Spandan 2014 comes to an end with a varied evening of dance this Monday

The India Habitat Centre grounds on a white hot afternoon look unusually lively, decked up with the large format photographs of Spandan, the World Dance Photography exhibition. Office employees on their lunch break can be spotted gazing long and curiously at the displays scattered across the grounds.

The second edition of the annual event, “conceived, curated and executed” by R. Sreenivasan — ‘Sreeni’ — comes to an end this Monday with an evening of dance performances.

“Spandan celebrates the human spirit inherent in each one of us, that bursts out in every dance form,” says Sreeni.

The exhibition includes the works of over 30 photographers from different countries. The festival also pays homage this time to well known performing arts photographer Avinash Pasricha, who has been capturing artists at their inspired best for the past 50 years, transitioning from the age of dark rooms and manual prints to the digital era.

There is a strange alchemy between dance, a part of the world’s intangible heritage, and the photograph, which, in its stillness and frozen-in-time constraints, is as tangible as they come. What constitutes a good dance photo, and to whom goes the credit for a ‘wow’ moment? The photographer who pressed the shutter just at the right time, or the dancer who jumped to that height, expressed to that intensity, or attained just the right angle? Or does the credit go to both for managing to ignore each other’s presence and rise above their respective techniques to create a lasting memory? Great photographs send one on a thoughtful journey, and some of the photographs at Spandan do just that. Others are just beautiful; some intriguing; others attractive in their simplicity. The exhibits are accompanied by brief descriptions as well.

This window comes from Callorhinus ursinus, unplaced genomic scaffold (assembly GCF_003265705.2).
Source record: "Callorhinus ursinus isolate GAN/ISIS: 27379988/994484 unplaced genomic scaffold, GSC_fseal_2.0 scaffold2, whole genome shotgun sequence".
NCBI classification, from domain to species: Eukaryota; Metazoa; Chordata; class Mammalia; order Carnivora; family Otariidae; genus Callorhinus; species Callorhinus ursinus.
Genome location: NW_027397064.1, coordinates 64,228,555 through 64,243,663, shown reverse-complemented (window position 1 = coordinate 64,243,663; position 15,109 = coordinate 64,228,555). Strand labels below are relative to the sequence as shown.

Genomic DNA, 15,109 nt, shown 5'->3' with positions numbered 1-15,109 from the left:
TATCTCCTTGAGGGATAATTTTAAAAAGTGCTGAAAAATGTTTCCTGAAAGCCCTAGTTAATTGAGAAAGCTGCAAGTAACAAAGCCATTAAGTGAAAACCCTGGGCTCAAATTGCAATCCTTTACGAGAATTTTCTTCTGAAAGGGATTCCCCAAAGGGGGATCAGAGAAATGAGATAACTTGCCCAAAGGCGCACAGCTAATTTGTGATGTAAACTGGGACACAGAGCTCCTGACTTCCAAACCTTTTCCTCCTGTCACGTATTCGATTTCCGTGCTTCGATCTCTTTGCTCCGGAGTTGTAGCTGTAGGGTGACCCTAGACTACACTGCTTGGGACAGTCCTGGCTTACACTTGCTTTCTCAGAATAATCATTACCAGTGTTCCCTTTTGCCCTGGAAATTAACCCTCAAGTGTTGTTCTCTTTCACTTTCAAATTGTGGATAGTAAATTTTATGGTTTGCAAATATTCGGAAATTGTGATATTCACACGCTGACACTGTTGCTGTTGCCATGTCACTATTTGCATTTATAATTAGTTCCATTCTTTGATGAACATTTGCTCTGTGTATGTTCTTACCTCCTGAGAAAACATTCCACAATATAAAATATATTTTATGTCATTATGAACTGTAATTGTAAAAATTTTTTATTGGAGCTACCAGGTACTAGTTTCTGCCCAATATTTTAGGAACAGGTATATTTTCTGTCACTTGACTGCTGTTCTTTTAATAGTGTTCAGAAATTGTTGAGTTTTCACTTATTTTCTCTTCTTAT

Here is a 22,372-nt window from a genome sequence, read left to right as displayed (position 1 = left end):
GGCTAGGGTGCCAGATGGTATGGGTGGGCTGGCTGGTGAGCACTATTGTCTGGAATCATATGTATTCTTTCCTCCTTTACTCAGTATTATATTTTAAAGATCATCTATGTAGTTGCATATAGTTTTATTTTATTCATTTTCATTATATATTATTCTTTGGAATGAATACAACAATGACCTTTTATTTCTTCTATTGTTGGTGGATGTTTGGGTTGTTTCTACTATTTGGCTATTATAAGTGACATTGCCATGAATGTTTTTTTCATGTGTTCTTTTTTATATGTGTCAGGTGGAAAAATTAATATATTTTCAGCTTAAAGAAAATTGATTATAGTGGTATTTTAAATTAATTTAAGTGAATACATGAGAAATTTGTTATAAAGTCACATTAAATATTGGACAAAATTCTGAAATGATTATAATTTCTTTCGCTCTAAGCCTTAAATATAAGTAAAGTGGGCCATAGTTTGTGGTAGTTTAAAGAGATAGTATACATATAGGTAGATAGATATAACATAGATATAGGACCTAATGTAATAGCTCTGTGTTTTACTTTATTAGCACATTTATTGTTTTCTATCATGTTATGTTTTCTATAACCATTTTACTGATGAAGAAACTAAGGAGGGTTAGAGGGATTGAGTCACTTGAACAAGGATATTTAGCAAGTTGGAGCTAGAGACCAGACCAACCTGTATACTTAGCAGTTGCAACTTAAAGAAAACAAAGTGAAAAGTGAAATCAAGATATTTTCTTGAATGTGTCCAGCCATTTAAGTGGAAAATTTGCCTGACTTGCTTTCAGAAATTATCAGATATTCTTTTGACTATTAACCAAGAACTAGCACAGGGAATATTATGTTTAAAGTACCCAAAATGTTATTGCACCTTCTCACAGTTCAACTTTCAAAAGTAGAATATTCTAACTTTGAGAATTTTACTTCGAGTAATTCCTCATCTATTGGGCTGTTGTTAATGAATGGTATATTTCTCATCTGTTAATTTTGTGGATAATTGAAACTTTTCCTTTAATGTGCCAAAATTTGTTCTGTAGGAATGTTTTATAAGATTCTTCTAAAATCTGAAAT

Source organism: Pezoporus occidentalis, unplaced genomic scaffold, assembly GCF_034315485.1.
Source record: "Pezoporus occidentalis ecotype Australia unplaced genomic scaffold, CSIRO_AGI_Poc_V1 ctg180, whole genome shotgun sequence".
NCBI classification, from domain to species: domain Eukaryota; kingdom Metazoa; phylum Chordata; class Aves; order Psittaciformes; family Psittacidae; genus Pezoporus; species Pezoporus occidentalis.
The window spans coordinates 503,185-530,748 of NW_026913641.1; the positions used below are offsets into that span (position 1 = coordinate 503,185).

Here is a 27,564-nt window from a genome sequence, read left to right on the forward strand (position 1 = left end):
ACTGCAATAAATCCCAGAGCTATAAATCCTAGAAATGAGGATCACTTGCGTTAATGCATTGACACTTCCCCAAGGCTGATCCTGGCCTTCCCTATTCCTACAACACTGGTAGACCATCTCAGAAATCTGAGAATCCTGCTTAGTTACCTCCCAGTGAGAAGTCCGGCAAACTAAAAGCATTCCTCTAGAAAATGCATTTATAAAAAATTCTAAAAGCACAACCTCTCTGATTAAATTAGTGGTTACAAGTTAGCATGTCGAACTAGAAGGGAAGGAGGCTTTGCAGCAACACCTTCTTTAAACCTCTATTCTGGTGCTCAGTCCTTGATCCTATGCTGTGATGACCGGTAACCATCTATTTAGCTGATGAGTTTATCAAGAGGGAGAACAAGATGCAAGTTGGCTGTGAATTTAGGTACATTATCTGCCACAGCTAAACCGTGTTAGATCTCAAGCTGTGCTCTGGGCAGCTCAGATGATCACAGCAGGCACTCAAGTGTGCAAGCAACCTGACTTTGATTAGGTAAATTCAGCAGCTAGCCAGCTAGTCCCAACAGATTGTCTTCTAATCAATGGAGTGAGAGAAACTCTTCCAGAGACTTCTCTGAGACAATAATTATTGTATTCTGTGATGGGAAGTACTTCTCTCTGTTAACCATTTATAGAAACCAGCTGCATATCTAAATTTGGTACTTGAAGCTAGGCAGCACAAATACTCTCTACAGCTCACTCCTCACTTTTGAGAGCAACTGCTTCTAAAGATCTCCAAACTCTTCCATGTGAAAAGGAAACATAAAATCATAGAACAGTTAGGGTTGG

By placing the display around the open spaces of the Habitat Centre, the photos are made accessible to lots of folks who might not otherwise go to see dance performances. This is definitely one of the positive features, not just of Spandan but of World Dance Day (April 29), which this year seems to have inspired celebratory programmes across the NCR.

It remains to be seen whether the open-air exhibition brings a newer audience to the performances on May 5 that bring the event to a close — scheduled to take place at the Habitat Centre’s Stein Auditorium. The programme, starting 7 p.m., includes Kathak (Astha Dixit), Sattriya (Anwesa Mahant), Bharatanatyam (disciples of Geeta Chandran), Mayurbhanj Chhau (disciples of Guru Janmejoy Saibabu), Egyptian Belly fusions (Meher Malik and team with Latino/Spanish ensemble, etc.)